Indian Census counts transgender people for the first time, finds half a million

The first ever count of India’s transgender population has found nearly 500,000 who were prepared to say they were transgender in filling out census papers – though activists say the real number may be far higher

Indian Census counts transgender people for the first time, finds half a million
02 June 2014

490,000 people listed themselves as ‘third gender’ or transgender in India’s most recent census – the first time the Indian Government has sought to ask how many people identify as such.

55,000 of those were under six and were thus recorded by their parents as being transgender.

66% of the people who chose the third gender box lived in rural areas – close to the 69% of the Indian population in rural areas.

However the census found that transgender Indians were more likely to be disadvantaged in education with only 46% being literate – compared to 74% in the general population.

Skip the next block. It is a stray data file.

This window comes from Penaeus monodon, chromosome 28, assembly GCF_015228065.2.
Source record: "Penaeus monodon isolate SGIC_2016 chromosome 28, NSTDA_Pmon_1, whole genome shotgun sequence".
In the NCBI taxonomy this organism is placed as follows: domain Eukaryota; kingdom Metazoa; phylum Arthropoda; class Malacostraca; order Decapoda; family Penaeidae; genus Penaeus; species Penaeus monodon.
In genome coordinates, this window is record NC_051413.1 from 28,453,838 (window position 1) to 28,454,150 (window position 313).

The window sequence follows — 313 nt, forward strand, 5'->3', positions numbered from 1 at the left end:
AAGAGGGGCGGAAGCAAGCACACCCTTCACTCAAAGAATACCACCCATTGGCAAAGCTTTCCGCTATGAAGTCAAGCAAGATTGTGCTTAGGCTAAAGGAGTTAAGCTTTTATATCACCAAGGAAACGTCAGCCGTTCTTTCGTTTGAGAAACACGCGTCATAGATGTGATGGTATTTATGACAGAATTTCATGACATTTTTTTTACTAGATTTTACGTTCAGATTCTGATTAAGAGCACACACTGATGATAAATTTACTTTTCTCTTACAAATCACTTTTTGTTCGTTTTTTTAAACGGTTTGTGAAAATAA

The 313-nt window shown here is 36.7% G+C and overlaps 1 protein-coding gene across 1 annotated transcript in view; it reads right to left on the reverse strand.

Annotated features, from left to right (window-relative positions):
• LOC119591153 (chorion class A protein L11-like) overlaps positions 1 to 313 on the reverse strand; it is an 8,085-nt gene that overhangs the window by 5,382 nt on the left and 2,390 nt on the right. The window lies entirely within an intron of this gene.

Transgender Indians were also more likely to be out of work than the general population with only 38% working compared to 48% of Indians in general – though that figure includes children and stay at home parents.

Transgender activists in India welcomed the figures but believe there are many more transgender Indians who do not yet feel comfortable identifying as such in the census.

‘After the disappointment of the election commission’s efforts, this is fantastic news for the transgender community,’ Sahodari Foundation founder Kalki Subramaniam told the Times of India, referring to India’s recent national election.

‘We were extremely disappointed because during the voter registration process only 28,341 people registered as belonging to the third gender.

‘This is a beginning and we are proud that the census could draw out part of the truth and establish that the transgender community exists and that their literacy rate is very low. They have also established that transgender children exist. It is now up to the government to bring in policy to ensure that they are not discriminated against and that they enjoy equal rights like any other children.’

Indian culture has recognized transgender women, or Hijras in Hindi, as a third gender for thousands of years and they have traditionally performed blessings and been dancers – though today they are often marginalized and forced to eek out a living in the sex industry.

Hijra Indians were recently the stars of a popular seat belt safety campaign.

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